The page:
STORIES WILL HAVE THEIR ENDINGS, WHETHER WE LIKE IT OR NOT
By this time next week, Game of Thrones will be over. Everyone will know what happens to Westeros. There will be plenty of screen space and thought-energy spilt on whether or not the ending was “good,” “consistent,” or “earned.” But no matter what the eminently reasonable masses of the internet think, the story will be over.
As of April 26th, The Avengers, and with it the many intersecting loops of the Marvel Comics Universe, has ended. There will always be movies based on comics, and presumably many will be based on Marvel Comics. But — officially at least — the over 11 year long narrative arc that ties together in increasingly intricate crossovers — that story is done.
By this time next year, Star Wars will be over. Star Wars — a story that started before I was born, that my parents saw together on a lark in their first year of marriage — will be done. Decades of waiting and speculation satisfied. Over. Put a fork in it.
YES BUT I ALREADY KNEW THAT
I saw Star Wars when I was ten years old. Already I was old enough that all major twists had already been given away. Kids don’t care about spoilers, especially during Star Wars themed pillow fights. The entire family-relationship plots and all that I went into knowing. Maybe that’s why it’s never been quite as magical for me as it has for some others. Don’t get me wrong; Star Wars is great, even when it’s cheesy and sort of dumb. The cheesy dumb parts still serve the larger story, and make way for the cheesy-awesome parts. There’s way worse ways to divert oneself for an afternoon, or lifetime of them.
I can imagine what it’d be like to be the kid seeing “Empire” for the first time and being blown away by the “I am your father. . .” moment. Or being the adult who wasn’t entirely surprised, but was gratified that their prediction held up. Star Wars has always been a story for children, told by adults, but it’s mechanizations are such that they meet very basic storytelling needs. You may need to fall into one of a couple different age brackets to love Star Wars, but anyone can enjoy it.
As such, quotes and references from a forty-year old movie about nervous robots and barely defined space magic and reluctant princes pepper our common dialogue.
THE SPORTS-ANALOGOUS THEORY OF RELATABILITY
The arrival of a new episode of GoT, or a new Star Wars or MCU movie is a lot like living in Pioneer Square when a home team is playing. I may be excited about it, I may not, but there’s no getting away from it.
GoT, Star Wars, and the MCU aren’t the only major pop cultural phenomena to bring their narratives to an end recently, but these three have achieved universality in ways that not much else has in recent times.
Put another way, I could probably after a brief conversation make an educated guess as to whether the person I’m talking to is, or was, into Harry Potter, The Wire, or South Park. These are things that a lot of people like, and talk about at length, but there’s a limit to their scope. There are a lot of folks you can have a conversation about the end of Breaking Bad with, but it’s not the same as “so, what’d you think of that last Game of Thrones?” or “Have you seen Endgame. . . yet?”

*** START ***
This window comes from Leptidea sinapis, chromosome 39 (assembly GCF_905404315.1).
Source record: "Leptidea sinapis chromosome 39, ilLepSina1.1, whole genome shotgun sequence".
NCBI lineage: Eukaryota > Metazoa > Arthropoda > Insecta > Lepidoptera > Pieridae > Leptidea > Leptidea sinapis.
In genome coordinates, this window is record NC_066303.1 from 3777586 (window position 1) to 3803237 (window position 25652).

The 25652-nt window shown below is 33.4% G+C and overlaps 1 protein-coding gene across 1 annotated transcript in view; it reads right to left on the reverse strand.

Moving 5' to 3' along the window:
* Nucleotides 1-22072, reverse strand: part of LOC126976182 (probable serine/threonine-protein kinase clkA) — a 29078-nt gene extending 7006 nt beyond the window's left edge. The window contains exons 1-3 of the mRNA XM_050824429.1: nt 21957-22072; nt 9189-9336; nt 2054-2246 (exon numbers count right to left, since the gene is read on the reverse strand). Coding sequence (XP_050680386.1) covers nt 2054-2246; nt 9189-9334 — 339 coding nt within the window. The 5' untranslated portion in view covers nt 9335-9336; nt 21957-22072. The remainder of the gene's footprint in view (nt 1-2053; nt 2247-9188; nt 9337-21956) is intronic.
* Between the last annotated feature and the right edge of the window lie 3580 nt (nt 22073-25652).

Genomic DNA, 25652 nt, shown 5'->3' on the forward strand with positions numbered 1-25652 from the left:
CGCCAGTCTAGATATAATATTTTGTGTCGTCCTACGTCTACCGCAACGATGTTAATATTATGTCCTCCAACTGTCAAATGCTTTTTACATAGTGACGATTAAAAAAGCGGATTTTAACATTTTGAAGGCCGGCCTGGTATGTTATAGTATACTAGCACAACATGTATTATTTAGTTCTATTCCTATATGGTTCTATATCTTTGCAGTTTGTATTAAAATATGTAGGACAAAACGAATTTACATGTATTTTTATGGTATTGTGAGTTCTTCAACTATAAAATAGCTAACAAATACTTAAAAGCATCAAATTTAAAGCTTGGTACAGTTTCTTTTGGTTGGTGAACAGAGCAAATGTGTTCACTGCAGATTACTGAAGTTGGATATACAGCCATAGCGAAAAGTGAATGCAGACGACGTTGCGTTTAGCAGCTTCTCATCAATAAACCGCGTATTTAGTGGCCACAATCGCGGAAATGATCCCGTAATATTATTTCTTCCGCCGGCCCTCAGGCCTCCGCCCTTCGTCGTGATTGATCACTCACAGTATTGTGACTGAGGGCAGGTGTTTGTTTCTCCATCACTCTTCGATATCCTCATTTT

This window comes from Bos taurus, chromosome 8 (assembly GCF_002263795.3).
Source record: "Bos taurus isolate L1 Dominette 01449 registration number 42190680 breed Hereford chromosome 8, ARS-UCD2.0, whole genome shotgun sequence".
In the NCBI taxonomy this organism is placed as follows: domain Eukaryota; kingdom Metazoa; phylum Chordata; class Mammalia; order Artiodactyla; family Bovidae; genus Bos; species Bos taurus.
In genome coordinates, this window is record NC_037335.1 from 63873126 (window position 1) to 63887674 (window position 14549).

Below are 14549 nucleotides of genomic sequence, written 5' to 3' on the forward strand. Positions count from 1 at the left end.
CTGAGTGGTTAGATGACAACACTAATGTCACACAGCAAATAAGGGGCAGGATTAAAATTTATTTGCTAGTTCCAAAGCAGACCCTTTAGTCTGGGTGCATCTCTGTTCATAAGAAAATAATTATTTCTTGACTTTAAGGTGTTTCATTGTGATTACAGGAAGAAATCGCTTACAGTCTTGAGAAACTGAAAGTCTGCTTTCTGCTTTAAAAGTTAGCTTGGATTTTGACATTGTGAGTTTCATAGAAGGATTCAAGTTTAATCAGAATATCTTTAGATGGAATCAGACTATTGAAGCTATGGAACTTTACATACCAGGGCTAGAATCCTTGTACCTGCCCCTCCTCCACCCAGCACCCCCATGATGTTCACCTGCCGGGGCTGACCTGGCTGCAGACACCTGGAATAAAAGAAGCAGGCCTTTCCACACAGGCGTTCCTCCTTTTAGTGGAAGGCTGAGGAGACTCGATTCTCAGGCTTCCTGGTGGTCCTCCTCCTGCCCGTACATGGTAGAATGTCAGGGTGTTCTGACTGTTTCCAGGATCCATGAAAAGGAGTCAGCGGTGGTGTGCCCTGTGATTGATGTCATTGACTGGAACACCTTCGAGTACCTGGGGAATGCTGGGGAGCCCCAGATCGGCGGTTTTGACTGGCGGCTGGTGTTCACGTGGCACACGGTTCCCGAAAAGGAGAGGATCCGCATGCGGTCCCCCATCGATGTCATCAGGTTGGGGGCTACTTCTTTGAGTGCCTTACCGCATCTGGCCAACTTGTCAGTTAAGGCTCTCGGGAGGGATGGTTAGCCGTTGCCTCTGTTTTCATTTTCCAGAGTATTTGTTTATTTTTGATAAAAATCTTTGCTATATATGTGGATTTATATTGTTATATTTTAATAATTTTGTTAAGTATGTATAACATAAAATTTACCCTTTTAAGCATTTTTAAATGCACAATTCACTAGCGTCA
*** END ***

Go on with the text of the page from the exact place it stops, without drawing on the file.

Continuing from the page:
Everyone likes, or at least knows these things. Describing something as some “real Game of Thrones shit” immediately evokes treachery and gnarly violence. The MCU achieved the unlikely feet of creating stories that Film Buffs (grudgingly at first) respected while hitting all the candy notes of otherwise vacant blockbuster garbage. To tell someone you don’t watch Marvel Movies (I’ve admittedly seen fewer of them than most of my friends) is to be that guy. Don’t be that guy.
The assumption is that, like knowing what happened in the Sports, it’s a part of the air we breathe as a culture. Frequently suffocatingly so.
So what happens when that air gets sucked out of the room?
TELL ME A STORY, ANY STORY
There’s going to be a scramble, on the part of movie studios and television studios and streaming services, to find the next. There’s big money to be made. Studios will spend a lot of money and waste a lot of talented people on failed attempts to capture the zeitgeist by employing tropes similar to those we’ve seen in the past. One of your favorite actors will probably put on a silly outfit and fake ears in an attempt to capture one of the 8,234,448 YA novels floating around in episode form. It should be fun to watch, in one way or another.
Some folks have theorized that, due to changing viewing models, Game of Thrones is the last gasp of collective story-intake. That we’ll all now fritter away to our corners of individual interest, and society will be the worse for it.
I doubt it, personally. Back when Seinfeld ended they were saying the same thing. That this was it for something everyone knew. But people want stories. They want narratives, and they want to be able to talk to people about it. Fandoms expand and contract in unpredictable ways; the book you had to beg to tell your friends about is suddenly in the window at Barnes and Noble. The band you saw in a basement two years ago is soundtracking a movie. There are Industry Professionals whose job it is to predict such things, and at least 60% of the time, they’re wrong.
THERE WILL BE MORE
Because we live in an age where nothing is left alone for long, there will be more Marvel content, Star Wars spin offs, and there’s already a couple Game of Thrones prequel type things in the works. This is fine; I doubt I’ll get invested, but those who really put their hearts and souls into fandom of these shows will have more stories.
It’ll be a few years before these modern fables are replaced, or joined, by others. Unless you’re paid to keep track of such things, you probably won’t even notice the shift in air temperature. But in that meantime, at least we’ll be able to breathe.
Originally published at how’s your morale?.